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Memo reveals threat to kill Mac Office

1997 plan to do 'great deal of harm' to Apple

Microsoft threatened to dump the Mac version of Office 10 years ago during talks with Apple because the move would "do a great deal of harm" to its rival, according to a memo made public in a recently-settled antitrust case.

The 1997 memo from Ben Waldman, at the time the head of Microsoft's Mac development group, to Bill Gates recognised that Mac Office was a stick that could be used against Apple.

"The threat to cancel Mac Office 97 is certainly the strongest bargaining point we have, as doing so will do a great deal of harm to Apple immediately. I also think that Apple is taking this threat pretty seriously," Waldman said in his email to Gates.

Less than six weeks after Waldman's email, Microsoft and Apple announced a deal under which the former bought $150 million of Apple stock. As part of the pact, Microsoft promised to release the next version of Office and was allowed to bundle Internet Explorer with the Mac OS. The two companies also agreed to a patent cross-licensing deal.

At the time, Apple was struggling. Steve Jobs had returned to the company only months before, and share prices were at all-time lows. The Microsoft-Apple agreement was seen by many as a bail-out of Apple by its long-time rival.

Later, the US Department of Justice included the bundling of Internet Explorer among the charges it brought against Microsoft in its antitrust case. "Microsoft, by threatening to cease development of its Office for Macintosh productivity suite, coerced Apple into making Internet Explorer the default browser on all Macintosh operating systems and to disadvantage competing browsers," the federal agency charged in 1998.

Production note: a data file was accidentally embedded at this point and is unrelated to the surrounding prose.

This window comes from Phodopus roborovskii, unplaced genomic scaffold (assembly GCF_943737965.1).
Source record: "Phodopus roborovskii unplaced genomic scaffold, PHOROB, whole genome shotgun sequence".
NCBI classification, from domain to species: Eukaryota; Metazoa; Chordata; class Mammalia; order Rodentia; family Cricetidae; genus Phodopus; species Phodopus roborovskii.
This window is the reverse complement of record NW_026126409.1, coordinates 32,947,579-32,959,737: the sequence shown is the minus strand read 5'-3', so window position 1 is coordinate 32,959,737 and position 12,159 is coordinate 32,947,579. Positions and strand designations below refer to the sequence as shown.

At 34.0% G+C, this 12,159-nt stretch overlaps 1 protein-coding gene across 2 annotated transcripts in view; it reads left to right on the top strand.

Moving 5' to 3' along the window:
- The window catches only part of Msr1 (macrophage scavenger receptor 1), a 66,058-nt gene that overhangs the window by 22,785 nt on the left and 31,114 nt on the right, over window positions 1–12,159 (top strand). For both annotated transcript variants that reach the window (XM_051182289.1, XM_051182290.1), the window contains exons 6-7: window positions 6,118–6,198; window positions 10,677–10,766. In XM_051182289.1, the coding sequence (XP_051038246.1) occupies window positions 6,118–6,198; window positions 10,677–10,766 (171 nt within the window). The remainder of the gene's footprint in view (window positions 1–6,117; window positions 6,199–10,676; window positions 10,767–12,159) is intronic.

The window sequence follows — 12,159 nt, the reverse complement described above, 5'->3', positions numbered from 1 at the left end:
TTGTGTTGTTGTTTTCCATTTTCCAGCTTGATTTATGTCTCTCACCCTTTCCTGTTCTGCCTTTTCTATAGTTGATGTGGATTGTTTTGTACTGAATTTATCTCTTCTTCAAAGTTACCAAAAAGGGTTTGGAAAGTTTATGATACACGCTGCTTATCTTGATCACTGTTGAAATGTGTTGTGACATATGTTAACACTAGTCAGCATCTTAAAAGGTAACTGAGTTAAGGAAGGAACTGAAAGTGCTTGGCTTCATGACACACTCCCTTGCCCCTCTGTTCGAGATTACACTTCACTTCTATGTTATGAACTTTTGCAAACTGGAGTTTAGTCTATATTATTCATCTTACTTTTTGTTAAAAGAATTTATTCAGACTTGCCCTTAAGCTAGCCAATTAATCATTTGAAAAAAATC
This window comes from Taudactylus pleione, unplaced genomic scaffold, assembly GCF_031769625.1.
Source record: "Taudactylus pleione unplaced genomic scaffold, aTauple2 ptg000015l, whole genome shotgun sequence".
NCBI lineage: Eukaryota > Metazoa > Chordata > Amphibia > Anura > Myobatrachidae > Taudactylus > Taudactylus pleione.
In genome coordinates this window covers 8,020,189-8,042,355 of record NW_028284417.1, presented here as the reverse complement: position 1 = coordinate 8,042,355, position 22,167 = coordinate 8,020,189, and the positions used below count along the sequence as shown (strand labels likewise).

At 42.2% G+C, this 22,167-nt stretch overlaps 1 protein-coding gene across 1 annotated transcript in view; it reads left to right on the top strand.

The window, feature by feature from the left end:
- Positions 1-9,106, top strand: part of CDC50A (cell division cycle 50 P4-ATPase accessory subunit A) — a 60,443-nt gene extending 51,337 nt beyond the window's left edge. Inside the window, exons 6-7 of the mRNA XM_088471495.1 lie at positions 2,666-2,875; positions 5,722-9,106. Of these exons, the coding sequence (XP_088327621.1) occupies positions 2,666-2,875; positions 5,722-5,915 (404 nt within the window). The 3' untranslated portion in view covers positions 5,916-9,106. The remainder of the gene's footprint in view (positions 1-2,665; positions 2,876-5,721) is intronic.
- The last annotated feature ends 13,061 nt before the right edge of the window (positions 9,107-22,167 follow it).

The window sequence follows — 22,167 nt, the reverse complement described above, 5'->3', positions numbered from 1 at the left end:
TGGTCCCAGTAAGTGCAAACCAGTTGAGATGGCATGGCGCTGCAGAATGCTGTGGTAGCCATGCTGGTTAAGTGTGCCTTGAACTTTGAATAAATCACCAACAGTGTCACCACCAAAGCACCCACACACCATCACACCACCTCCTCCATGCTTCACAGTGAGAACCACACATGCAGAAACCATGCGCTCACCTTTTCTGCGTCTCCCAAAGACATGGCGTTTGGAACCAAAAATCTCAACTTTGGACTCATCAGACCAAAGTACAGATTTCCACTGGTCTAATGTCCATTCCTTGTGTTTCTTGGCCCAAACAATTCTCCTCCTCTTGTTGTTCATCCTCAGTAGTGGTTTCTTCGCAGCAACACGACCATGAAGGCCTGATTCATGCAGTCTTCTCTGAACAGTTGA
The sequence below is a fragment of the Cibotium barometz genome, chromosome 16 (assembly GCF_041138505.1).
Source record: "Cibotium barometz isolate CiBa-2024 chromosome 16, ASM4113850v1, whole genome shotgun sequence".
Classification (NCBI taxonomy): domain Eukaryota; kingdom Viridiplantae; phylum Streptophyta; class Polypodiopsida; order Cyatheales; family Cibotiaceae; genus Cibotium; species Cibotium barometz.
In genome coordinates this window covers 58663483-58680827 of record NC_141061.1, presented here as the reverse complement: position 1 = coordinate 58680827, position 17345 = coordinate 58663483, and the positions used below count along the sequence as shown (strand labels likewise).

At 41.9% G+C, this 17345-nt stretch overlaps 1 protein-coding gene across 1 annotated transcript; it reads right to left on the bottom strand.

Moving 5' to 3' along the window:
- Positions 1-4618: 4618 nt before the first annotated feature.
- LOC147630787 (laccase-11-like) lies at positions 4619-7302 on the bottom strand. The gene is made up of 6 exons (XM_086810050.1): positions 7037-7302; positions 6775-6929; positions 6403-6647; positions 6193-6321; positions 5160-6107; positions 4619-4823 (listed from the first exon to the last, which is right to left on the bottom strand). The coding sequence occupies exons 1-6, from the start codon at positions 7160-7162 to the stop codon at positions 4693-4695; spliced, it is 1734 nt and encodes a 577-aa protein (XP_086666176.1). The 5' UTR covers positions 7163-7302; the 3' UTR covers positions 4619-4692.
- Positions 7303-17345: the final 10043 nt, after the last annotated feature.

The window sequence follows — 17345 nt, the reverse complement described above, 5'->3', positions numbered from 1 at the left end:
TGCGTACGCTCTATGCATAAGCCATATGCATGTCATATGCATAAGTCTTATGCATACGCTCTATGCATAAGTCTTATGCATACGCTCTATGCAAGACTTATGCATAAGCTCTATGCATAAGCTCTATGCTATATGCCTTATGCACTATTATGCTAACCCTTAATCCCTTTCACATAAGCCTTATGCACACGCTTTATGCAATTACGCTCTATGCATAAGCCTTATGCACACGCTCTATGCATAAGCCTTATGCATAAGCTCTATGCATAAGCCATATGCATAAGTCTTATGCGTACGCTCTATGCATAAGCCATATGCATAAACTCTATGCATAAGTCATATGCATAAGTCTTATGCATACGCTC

Waldman also wrote in the memo - which was revealed in the recently-settled Iowa antitrust case against Microsoft - that keeping Mac Office alive was a good idea because the suite's users could be used as guinea pigs to test new features.

"Because Mac Office is so much less critical to our business than Windows, we have the flexibility to test out new things in the product before we try them on Windows," wrote Waldman. "I've personally also found the Mac market interesting because I've seen so many trends appear there first and eventually become important on Windows."

Waldman cited examples ranging from hard disk and memory use to user concerns over bloat in the suite.

www.computerworld.com


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